LAS VEGAS—Dethrone Ronnie Coleman at the 2001 Mr. Olympia? Right, and there's a 50/50 chance Michael Jackson will become Jessica Alba's permanent Dark Angel off-camera.
Bone up on your history books, students. Check the facts, then relax. Arnold won the O seven times before he finally called it quits in 1980. Lee Haney holds the current record with eight consecutive victories before he hung up the posing trunks in 1991. Dorian Yates retired after filling his trophy room back in England with six straight Sandows, moving on after his final conquest in 1997.
Coleman was three for three and seemed a cinch for victory when the gang got together again on October 27 at the Mandalay Bay Events Center. Hey, he didn't earn my moniker, 'the Big Nasty,' for nothin'. Big, bad and unquestionably glad to stick another $110,000 check into his bank account, which is the only thing I can think of that matches the size of his back and biceps.
Coleman's only possible competition appeared to be Kevin Levrone, who let everyone within earshot know that he, not Coleman, should have won the crown in 2000. (By the way, Ronnie got straight ones from the judging panel in all four rounds in that one.) Oh, and Chris Cormier also did his share of talking during the 2001 campaign, assuring us that he is undoubtedly the Real Deal, the 'most perfect' body in the sport.
Nobody with an IQ above single digits thought anybody could come close to the 37-year-old former police officer from Arlington, Texas. Do your thing, Ronnie, collect your loot, and get out of the way so we can enjoy the real battle of the evening, the one for second place.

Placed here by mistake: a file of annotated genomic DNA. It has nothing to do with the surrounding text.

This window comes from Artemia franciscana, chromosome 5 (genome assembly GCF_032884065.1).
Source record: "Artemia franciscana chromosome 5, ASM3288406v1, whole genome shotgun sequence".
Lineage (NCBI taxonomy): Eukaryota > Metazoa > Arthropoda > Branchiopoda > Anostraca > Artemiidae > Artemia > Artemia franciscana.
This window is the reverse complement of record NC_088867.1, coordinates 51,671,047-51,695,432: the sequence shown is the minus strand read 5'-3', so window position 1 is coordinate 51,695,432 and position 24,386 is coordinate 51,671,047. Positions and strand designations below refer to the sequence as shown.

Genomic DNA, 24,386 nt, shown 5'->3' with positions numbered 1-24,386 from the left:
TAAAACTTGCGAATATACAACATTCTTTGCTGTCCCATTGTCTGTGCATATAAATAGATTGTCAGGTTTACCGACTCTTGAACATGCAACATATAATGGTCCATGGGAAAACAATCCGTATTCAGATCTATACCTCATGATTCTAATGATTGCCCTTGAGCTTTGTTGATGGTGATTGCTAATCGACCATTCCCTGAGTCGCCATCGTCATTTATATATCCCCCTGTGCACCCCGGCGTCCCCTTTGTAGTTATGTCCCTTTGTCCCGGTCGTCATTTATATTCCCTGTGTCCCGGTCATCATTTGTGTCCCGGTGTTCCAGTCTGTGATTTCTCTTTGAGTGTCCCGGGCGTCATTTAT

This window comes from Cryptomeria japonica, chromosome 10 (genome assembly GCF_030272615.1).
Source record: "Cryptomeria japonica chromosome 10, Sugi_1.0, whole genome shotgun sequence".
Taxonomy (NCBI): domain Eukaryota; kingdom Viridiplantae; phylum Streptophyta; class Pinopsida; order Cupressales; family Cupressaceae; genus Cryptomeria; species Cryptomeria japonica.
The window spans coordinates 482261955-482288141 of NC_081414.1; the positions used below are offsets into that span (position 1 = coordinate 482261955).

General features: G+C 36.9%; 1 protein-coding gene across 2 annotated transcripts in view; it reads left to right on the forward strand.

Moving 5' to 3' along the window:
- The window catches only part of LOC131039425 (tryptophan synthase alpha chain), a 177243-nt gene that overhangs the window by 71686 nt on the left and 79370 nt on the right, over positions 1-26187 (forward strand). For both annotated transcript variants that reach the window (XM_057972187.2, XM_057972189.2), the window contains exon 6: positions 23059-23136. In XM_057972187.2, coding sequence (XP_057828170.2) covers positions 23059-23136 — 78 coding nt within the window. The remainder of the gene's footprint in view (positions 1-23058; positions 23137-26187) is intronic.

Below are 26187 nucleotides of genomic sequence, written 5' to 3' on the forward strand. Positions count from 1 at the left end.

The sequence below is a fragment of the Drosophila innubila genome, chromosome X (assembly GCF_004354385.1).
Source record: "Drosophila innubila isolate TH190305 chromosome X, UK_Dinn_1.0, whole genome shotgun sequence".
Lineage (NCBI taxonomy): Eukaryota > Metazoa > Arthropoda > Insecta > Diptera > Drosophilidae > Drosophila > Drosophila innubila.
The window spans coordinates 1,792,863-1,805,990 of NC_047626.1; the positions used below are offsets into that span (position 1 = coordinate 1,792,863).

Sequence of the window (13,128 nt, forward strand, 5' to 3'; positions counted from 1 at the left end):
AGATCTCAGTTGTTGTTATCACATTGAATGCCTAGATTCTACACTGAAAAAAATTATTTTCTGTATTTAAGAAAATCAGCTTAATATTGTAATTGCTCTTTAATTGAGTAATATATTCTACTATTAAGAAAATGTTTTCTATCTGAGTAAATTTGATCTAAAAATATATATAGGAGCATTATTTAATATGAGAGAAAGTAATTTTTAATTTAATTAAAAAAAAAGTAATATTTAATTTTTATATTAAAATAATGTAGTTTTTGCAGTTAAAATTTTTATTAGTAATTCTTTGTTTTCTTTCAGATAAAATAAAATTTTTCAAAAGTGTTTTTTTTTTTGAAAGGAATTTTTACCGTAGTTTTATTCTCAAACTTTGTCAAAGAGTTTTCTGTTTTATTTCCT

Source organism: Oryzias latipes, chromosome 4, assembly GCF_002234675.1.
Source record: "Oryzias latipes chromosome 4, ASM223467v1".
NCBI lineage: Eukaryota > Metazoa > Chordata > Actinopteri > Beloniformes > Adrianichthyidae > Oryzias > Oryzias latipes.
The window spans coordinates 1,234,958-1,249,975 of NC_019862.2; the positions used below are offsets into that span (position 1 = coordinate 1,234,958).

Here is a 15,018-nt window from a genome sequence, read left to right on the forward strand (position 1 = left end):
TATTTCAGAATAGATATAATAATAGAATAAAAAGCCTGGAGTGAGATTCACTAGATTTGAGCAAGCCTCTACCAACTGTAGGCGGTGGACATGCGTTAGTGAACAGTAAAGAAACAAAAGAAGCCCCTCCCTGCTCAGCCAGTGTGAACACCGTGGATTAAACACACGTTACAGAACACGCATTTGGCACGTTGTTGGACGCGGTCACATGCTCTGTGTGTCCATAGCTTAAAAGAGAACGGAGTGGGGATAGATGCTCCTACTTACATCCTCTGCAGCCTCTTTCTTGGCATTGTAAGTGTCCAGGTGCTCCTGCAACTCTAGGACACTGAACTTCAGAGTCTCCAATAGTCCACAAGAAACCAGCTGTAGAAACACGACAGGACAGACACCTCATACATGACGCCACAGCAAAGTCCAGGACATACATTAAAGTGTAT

But a funny thing happened on the way to the Mandalay Bay. Jay Cutler showed up in astonishing shape. Should have worn a cape: The cat was super, man. And Jay Cutler ended up being Mr. Olympia'at least for half a day.
The Worcester, Massachusetts, transplant, who, ironically, followed Coleman in the lineup (Coleman drew number one, Cutler number two), stepped onstage with a sculpted 258 pounds on his 5'9" frame. Cutler was a confident warrior as he joined Coleman and last year's runner-up, Levrone, in the first callout, and astonished fans smelled an upset (see News & Views on page 238). Veal Cutler was truly the Ultimate Beef.
Coleman, who was so weary after posing for required photo shoots in his room on Thursday and Friday night that he had a hard time getting up in time for Saturday's noon judging, looked very much like the package he presented last season'too bloated in the midsection, with washed-out abs and a lack of detail in his thighs. At 265 pounds the 5'11' Coleman was, once again, about 10 pounds of fluid too heavy. Even so, he still displayed the gnarly chest, the huge guns, the extremely detailed back and the cut glutes that always keep him in the hunt.
Levrone, who was in and out of the contest lineup as often as Robert Downey Jr. is in rehab, played a game of cat and mouse until a week out from the event, when he finally turned in a signed contract, albeit months after the deadline. Eventually, he was given the green light (by Joe Weider) to take part in his 10th Mr. Olympia'but at a huge cost. That's if IFBB Vice-President Wayne DeMilia follows through on his assurance that Kevin would be levied 'the biggest fine in the history of the sport.' That sum is allegedly 25K'please show me a copy of Kevin's check when the ink dries, Wayne.
With several of the top players in the industry no longer true threats to the title, most figured the Olympia would be a two-man game. They were right, but the second man was Cutler, not Cormier.
It was obvious by the afternoon callouts that Levrone would battle Shawn Ray and Cormier for the third, fourth and fifth slots, although I thought a few guys selected in later calls were in better condition and deserved a closer look for a top-five finish.